Book: A Boy is Not a Bird (2019)
Author: Edeet Ravel
Genre: MG, Historical [Soviet Union – 1940s]
Basic plot: Natt and his friend Max are the “two musketeers.” But war comes to his village, and so do the Russians. Suddenly, Natt’s no longer going to Hebrew classes and then his father is arrested. When his mother goes away, suddenly Natt is in the interrogator’s chair. He starts to wonder if Stalin really is the friend of children.
Opening lines from the book …
My best friend Max and I are playing a game called Life and Death on the High Seas. Max came up with both the game and the name. He gets all the good ideas. I’m more of a go-along type of guy.
WHAT I LIKED ABOUT THIS BOOK…
1) I loved the friendship between Max and Natt. I think I was particularly drawn to Max because, while Natt buys into the lies being taught at school, Max seems to know something is a little odd about it. I love how Max comes up with various “illnesses” to get out of going to school!
2) I did like how the teachers are not necessarily “evil” in this book. Comrade Martha and Comrade Minsky are shown more in a complex light, especially Comrade Minsky (who we learn *slight spoiler* is also Jewish). While Comrade Martha pushes the Russian and Soviet agenda, she doesn’t vilify Natt, even after his father is arrested. She actually gives him Soviet prizes. I found this interesting and made me think she, like others, is just caught in Soviet web and just tries to do her best to survive.
3) I loved the theme of negative numbers which Comrade Minsky introduces during math class. I loved how it plays into the plot as Natt loses things, one by one… his dad, his house, etc. The book is even separated into sections labeled ‘Minus a House’ and ‘Minus a Town.’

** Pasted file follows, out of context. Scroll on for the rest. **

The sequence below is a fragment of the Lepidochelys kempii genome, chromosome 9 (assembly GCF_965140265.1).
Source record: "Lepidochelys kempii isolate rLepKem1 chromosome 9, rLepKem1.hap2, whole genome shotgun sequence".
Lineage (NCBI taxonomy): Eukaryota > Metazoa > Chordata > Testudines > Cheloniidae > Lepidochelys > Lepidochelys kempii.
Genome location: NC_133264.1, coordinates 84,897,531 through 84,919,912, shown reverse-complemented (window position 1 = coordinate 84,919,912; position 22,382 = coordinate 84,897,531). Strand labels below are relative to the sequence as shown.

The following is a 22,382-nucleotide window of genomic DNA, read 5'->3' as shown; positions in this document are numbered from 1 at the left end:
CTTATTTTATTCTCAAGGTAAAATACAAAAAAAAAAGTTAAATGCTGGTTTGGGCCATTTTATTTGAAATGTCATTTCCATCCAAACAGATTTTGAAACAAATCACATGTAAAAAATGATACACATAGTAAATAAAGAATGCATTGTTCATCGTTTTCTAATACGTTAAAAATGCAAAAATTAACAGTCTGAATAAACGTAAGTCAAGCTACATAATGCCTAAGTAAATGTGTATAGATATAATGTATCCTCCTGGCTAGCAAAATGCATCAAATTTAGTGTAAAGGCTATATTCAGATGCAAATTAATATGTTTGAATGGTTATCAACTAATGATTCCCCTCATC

4) I also enjoyed Mr. Elias, Natt’s Hebrew teacher. Later in the story, Natt becomes very close to his little daughter, Shainie (who seems about three or four years old). At one point, they are separated, and the little girls reaction shows how much she adores her big kid friend. I like how the author manages to incorporate her into the very end of the story.
5) The author’s note at the end of the book explains the true story behind this book.
THINGS THAT BOTHERED ME…
1) At times, I was confused by Natt’s age. There are spots where he seems to be twelve (I think that’s his age in the story), but there were other times when he seemed much, much younger. He seemed very naive, especially compared with Max. Since this book is based on true events, it’s possible that this is part of the real “Natt,” but I do think kids these days will have a hard time connecting with him at times.
2) The book also ended a tad abruptly. It seems like there is a lot more to Natt’s story. And in the author’s note, she does mention that it’s supposed to be a trilogy. That’s fine, but I did want just a little more at the end of this one.
I think this story is such an important one. I love historical fiction, and I do have soft spot (if you can call it that) for stories about the Soviet Union since that is part of my heritage. I would recommend this to anybody who’s interested in history. I look forward to reading the next two books to find out what happens to Natt!
Have you read this book? What are your thoughts? I’d love to hear your thoughts in the comments!
Note: I’m posting this for Greg Pattridge’s Marvelous Middle-Grade Monday…